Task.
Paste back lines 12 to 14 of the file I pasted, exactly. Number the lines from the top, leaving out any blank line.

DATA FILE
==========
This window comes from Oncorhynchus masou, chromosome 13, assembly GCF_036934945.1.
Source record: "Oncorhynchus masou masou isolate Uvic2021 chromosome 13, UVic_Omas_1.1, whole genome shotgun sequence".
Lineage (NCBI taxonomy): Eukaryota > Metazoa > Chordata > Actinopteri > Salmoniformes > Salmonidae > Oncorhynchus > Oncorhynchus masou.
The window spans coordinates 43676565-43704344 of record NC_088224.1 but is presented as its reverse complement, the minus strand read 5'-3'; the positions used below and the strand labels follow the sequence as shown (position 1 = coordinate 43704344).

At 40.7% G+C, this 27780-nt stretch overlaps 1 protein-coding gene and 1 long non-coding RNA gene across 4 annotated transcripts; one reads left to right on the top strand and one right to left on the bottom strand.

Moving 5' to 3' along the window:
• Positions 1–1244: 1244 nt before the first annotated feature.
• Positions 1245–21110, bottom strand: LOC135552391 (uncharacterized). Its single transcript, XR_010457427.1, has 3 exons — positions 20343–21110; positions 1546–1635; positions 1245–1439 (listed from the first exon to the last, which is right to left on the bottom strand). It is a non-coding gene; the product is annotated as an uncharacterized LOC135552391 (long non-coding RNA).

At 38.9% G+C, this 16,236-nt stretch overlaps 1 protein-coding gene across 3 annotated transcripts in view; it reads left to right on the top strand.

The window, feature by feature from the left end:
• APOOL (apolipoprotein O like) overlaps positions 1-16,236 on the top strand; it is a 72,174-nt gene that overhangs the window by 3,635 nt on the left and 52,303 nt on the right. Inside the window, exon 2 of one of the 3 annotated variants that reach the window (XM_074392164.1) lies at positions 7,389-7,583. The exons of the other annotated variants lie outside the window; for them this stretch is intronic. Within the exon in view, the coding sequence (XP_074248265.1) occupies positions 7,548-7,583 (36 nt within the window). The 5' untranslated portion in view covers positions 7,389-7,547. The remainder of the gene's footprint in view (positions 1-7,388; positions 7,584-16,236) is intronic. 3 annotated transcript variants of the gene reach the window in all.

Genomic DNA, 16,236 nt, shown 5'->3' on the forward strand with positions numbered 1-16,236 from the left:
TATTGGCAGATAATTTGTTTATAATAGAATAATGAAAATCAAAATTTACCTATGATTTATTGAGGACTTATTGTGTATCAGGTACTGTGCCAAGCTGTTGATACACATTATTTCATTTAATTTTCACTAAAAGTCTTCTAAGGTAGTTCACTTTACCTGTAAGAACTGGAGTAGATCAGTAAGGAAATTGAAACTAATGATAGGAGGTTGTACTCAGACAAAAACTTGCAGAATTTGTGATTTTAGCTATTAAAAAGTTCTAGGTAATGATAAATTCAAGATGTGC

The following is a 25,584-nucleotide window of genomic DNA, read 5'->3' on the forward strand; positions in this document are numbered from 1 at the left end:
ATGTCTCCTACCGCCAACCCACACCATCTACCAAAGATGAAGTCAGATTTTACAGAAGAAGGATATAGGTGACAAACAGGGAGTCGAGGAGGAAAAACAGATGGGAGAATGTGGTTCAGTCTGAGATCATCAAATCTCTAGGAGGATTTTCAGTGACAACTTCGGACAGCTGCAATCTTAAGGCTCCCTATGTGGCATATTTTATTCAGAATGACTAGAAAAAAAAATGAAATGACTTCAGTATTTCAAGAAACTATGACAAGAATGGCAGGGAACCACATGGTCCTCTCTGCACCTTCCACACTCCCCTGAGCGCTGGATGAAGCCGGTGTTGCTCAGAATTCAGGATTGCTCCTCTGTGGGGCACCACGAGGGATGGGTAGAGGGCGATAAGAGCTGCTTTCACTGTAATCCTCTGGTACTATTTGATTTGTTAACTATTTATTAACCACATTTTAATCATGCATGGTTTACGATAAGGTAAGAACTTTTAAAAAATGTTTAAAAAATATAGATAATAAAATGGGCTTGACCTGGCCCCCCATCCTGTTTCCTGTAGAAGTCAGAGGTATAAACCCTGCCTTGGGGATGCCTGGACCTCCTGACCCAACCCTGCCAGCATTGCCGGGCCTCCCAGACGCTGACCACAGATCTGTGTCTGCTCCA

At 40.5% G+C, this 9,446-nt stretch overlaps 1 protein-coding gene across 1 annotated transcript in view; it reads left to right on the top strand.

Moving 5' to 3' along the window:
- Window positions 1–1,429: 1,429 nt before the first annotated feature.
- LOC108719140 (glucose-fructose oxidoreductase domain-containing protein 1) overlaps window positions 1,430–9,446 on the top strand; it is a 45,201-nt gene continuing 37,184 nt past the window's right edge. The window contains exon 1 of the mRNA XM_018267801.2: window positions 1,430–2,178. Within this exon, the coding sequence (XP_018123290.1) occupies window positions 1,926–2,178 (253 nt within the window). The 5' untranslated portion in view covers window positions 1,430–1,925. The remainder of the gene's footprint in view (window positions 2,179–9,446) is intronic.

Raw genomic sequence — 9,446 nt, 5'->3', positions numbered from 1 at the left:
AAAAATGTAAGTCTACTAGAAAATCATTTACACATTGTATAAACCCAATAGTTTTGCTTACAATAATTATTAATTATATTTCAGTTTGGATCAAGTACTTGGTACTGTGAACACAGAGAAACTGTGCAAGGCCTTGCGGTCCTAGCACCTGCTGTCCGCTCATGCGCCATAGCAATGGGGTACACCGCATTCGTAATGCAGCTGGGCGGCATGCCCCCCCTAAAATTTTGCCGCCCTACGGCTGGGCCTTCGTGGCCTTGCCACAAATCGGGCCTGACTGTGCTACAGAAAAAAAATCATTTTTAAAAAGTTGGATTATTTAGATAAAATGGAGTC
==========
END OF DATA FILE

Genomic DNA, 16,236 nt, shown 5'->3' on the forward strand with positions numbered 1-16,236 from the left:
TATTGGCAGATAATTTGTTTATAATAGAATAATGAAAATCAAAATTTACCTATGATTTATTGAGGACTTATTGTGTATCAGGTACTGTGCCAAGCTGTTGATACACATTATTTCATTTAATTTTCACTAAAAGTCTTCTAAGGTAGTTCACTTTACCTGTAAGAACTGGAGTAGATCAGTAAGGAAATTGAAACTAATGATAGGAGGTTGTACTCAGACAAAAACTTGCAGAATTTGTGATTTTAGCTATTAAAAAGTTCTAGGTAATGATAAATTCAAGATGTGC

The following is a 25,584-nucleotide window of genomic DNA, read 5'->3' on the forward strand; positions in this document are numbered from 1 at the left end: